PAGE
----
05-15-2012, 02:20 AM
What do you guys think, does it still make sense to have a separate presets panel? When we can create new compound nodes, would they go in the presets panel, or should they be added directly to the node panel menu? Should the node panel's menu be only for "primary nodes" that have no smaller nodes inside?

My take on it, is that it's easier to have all nodes in the same menu, including the compound ones that we will create as presets. If it gets to that, a separate presets panel would not make much sense anymore.

i was just about to write exactly that. http://erikalstad.com/backup/misc.php_files/wink.gif
nearly anyway, the node editor should have a preset drop-down or something.

http://erikalstad.com/backup/misc.php_files/lwicon.gif
 

Jim M
05-15-2012, 03:43 AM
Something that would help people traverse the chasm from LAYERS to NODES would be this...

Layers and Nodes are not different things, they just don't have the APPARENT connections with each other they should. When you set up a Layered Material, the Layer settings should propogate thoroughly and create a node network. The Node network being what is used by the renderer. The Layers being a quick access front end.

Once this is done, more people would be able to understand more directly. ...You could even have user panels in the layers tab to quick access a Material node for example, and have a very configurable MATERIAL EDITOR

Over.

jasonwestmas
05-15-2012, 06:27 AM
What do you guys think, does it still make sense to have a separate presets panel? When we can create new compound nodes, would they go in the presets panel, or should they be added directly to the node panel menu? Should the node panel's menu be only for "primary nodes" that have no smaller nodes inside?

My take on it, is that it's easier to have all nodes in the same menu, including the compound ones that we will create as presets. If it gets to that, a separate presets panel would not make much sense anymore.

yes, I think you have the right idea. I've always believed that there are way too many panels to hop to, and so more consolidation in an intelligent manner is the way to go. On the flip side NT should pursue a more flexible UI technology for tearing off tabs and panels when needed.

Lightwolf
05-15-2012, 07:26 AM
What do you guys think, does it still make sense to have a separate presets panel? When we can create new compound nodes, would they go in the presets panel, or should they be added directly to the node panel menu? Should the node panel's menu be only for "primary nodes" that have no smaller nodes inside?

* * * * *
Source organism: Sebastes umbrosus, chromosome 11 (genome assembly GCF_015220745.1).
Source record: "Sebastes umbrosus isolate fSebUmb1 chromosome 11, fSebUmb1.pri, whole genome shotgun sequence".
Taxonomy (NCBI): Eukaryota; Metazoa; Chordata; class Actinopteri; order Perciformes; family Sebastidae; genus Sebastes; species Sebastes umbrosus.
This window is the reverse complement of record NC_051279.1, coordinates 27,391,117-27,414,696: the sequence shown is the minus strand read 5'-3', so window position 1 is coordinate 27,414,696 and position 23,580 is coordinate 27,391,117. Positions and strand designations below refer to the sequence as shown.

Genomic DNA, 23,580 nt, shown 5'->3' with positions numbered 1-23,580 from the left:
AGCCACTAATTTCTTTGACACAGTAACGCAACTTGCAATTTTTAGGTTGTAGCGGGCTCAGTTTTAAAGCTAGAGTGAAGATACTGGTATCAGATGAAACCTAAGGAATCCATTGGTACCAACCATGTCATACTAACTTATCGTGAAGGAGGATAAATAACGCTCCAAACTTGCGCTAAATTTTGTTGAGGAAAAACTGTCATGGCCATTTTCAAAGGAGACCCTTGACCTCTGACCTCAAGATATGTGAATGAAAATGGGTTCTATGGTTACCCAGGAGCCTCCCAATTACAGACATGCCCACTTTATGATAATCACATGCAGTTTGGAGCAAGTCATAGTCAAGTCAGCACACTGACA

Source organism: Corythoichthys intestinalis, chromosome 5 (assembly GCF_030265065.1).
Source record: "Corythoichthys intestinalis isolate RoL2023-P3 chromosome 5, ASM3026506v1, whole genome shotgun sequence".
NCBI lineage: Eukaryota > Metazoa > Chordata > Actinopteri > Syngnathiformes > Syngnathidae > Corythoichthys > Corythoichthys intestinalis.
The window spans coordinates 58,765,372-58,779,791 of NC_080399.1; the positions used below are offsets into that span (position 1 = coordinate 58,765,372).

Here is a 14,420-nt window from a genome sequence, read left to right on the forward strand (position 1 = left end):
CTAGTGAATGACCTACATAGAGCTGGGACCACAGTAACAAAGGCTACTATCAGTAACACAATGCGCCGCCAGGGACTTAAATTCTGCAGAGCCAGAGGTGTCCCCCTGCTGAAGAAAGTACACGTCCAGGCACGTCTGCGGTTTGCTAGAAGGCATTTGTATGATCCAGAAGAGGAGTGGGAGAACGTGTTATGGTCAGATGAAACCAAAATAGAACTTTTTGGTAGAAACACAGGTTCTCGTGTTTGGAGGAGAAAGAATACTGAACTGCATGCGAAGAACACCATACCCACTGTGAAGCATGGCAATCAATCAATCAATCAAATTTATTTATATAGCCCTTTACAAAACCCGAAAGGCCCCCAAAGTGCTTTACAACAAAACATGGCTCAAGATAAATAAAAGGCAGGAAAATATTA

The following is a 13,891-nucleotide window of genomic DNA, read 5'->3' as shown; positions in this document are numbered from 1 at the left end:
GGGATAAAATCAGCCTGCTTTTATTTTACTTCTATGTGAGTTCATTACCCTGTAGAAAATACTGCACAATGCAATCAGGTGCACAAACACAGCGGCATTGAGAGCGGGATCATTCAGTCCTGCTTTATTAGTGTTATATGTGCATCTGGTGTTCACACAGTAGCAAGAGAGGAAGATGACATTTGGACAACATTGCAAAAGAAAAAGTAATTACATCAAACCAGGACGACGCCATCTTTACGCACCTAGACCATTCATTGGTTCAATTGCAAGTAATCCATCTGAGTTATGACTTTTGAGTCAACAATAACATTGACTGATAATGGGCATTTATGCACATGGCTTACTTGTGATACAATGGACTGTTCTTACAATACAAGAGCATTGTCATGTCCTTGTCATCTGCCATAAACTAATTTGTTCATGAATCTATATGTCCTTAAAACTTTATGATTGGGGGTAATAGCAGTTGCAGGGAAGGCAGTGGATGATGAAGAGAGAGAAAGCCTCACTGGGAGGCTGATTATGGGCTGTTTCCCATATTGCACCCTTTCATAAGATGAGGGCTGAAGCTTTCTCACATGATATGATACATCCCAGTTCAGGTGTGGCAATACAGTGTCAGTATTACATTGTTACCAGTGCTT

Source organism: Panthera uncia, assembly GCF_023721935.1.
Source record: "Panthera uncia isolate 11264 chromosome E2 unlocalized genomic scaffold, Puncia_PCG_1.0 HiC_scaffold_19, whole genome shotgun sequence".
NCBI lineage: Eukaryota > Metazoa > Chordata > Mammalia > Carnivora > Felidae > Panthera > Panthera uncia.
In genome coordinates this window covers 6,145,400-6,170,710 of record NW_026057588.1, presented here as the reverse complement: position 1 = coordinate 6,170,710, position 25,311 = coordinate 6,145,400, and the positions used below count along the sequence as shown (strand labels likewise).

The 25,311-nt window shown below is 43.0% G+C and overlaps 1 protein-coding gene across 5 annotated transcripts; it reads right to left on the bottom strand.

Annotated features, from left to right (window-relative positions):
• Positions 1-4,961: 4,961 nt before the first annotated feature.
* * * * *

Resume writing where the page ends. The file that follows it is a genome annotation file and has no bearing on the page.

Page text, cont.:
Some of that depends on how it's managed. A compound as a preset/template is different from a compound that is referenced (essentially like a native node is).
The difference being: The former creates a local copy of the compound, if you edit it then it only affects the node graph where you added it.

The later would be a compound that, if edited, is changed for all places where it is used (that is, the internal node set-up, not the properties applied to the compound itself).

And it would certainly be good to have both types.

Cheers,
Mike

jeric_synergy
05-15-2012, 07:55 AM
Layers and Nodes are not different things, they just don't have the APPARENT connections with each other they should. When you set up a Layered Material, the Layer settings should propagate thoroughly and create a node network. The Node network being what is used by the renderer. The Layers being a quick access front end.
Indeed. :thumbsup:

A "make Nodal" switch would definitely have helped with the assimilation process. And would still be a nice thing. "Rough" it in w/Layers, polish with nodes.

jeric_synergy
05-15-2012, 08:05 AM
The difference being: The former creates a local copy of the compound, if you edit it then it only affects the node graph where you added it.

The later would be a compound that, if edited, is changed for all places where it is used (that is, the internal node set-up, not the properties applied to the compound itself).
So, clone instances, versus clone templates or masters.